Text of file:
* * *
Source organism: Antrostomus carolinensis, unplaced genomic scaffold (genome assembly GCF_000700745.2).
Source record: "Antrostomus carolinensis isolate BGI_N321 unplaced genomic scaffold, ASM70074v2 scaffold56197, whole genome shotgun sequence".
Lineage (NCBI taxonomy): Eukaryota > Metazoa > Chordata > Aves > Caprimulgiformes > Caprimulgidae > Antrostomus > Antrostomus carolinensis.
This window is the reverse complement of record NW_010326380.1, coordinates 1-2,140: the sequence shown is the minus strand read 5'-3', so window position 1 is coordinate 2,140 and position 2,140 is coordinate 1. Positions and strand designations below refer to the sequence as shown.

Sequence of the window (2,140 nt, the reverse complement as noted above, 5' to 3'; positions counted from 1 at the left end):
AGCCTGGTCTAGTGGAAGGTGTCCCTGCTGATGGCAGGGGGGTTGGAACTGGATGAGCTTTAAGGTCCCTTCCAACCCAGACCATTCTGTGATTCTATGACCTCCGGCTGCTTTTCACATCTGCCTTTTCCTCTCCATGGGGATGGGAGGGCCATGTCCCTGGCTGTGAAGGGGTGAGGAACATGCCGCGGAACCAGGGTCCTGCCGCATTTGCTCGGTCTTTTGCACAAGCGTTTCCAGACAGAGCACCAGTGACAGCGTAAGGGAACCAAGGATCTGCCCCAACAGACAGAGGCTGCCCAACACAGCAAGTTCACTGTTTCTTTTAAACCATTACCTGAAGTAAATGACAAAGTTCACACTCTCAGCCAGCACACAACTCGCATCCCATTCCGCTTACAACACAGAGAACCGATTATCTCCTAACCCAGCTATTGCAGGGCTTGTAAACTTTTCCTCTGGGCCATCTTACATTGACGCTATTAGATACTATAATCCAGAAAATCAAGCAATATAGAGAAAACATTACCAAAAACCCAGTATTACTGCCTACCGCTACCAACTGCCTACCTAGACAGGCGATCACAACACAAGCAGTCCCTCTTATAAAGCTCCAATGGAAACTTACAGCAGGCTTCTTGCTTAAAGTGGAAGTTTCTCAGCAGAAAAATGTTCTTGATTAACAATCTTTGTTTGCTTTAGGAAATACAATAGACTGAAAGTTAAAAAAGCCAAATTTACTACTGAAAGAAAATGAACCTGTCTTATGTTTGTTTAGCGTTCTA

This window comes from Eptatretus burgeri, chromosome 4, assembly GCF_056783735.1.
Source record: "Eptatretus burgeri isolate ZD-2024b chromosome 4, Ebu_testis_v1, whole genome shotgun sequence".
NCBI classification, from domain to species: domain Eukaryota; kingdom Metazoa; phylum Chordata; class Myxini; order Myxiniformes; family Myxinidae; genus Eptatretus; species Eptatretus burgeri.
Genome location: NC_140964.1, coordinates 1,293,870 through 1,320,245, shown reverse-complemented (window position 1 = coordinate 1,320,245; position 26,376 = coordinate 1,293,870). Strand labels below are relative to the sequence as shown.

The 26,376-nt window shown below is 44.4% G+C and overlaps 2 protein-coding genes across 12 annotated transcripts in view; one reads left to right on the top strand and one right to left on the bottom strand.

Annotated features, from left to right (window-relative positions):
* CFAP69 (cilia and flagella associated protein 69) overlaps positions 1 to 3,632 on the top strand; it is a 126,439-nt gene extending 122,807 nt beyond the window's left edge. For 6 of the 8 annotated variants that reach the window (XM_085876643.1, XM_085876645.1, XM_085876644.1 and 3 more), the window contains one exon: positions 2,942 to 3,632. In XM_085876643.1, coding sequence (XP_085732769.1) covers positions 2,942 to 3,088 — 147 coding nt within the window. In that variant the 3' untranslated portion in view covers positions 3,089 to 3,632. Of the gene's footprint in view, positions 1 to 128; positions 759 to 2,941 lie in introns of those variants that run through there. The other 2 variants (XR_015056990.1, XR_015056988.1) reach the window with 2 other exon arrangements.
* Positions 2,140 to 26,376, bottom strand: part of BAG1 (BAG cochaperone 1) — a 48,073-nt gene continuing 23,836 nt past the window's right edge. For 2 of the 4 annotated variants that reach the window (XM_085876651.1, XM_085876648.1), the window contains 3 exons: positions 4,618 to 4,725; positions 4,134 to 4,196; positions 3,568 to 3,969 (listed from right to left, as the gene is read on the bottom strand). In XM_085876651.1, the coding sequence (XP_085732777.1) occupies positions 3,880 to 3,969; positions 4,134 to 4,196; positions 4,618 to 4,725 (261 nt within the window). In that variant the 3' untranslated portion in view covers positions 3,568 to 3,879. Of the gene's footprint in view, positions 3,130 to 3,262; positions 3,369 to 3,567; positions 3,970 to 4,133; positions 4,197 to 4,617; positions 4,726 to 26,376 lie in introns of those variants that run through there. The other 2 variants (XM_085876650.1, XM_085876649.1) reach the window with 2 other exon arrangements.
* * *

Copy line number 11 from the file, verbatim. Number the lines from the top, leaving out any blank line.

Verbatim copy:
The 26,376-nt window shown below is 44.4% G+C and overlaps 2 protein-coding genes across 12 annotated transcripts in view; one reads left to right on the top strand and one right to left on the bottom strand.